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Patrick Casey, Identity Evropa’s new leader, wants to ditch the "alt-right" for "identitarianism"— another euphemism for white nationalism

After only three months at the helm, Identity Evropa leader Elliot Kline, aka Eli Mosley, is out. Patrick Casey, aka Reinhard Wolff, who wants to distance the group from the Charlottesville-damaged “alt-right” brand, will replace him.

Identity Evropa is known for posting flyers with Greco-Roman motifs around college campuses and for footage of their founder Nathan Damigo, a disgraced ex-Marine, falcon-punching a small woman in the face. Kline took over from Damigo after the Charlottesville “Unite The Right” rally descended into chaos.

While Damigo had a penchant for public assault, Kline also had a temper, exemplified by Vice footage of him in Charlottesville informing a police contact of his intention to march to Emancipation Park with “200 people with guns.” Casey, however, clearly wants a different approach to delivering their white nationalist message.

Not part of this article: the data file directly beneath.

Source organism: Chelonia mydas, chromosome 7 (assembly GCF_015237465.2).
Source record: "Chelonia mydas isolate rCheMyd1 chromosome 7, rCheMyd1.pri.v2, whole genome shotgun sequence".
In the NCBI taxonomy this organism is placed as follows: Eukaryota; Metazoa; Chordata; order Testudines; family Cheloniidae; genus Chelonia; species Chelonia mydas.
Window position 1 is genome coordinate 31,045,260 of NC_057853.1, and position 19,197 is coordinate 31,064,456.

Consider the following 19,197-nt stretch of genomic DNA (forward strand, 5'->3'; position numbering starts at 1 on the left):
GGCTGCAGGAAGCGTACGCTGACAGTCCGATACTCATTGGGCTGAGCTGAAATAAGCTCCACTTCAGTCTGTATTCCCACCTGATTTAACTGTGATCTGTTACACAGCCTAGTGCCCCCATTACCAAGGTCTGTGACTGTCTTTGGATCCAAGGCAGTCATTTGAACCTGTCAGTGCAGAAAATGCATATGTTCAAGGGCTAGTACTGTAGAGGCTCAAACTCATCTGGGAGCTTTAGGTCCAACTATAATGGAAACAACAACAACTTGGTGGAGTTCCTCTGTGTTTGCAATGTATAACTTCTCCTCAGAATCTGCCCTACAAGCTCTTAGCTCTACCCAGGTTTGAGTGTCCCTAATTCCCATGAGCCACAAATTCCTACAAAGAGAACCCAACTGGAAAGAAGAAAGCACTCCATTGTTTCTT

In a December 2 interview on the far-right “Red Ice Radio,” host Henrik Palmgren revealed that his correspondent “Reinhard Wolff” was in fact Casey and asked him about his new role, which Casey was happy to explain:

This was a decision that was made before I even was nominated as the CEO… what we essentially determined is that doing these big public rallies where anyone and anyone can show up and they're announced beforehand and so forth isn't exactly what we want to do going forward…

The interview focused on the question of “optics,” a topic that has consumed the far right since Charlottesville, with camps fighting over a “normie”-friendly aesthetic of civic nationalism versus a raw, more honest expression of white supremacy.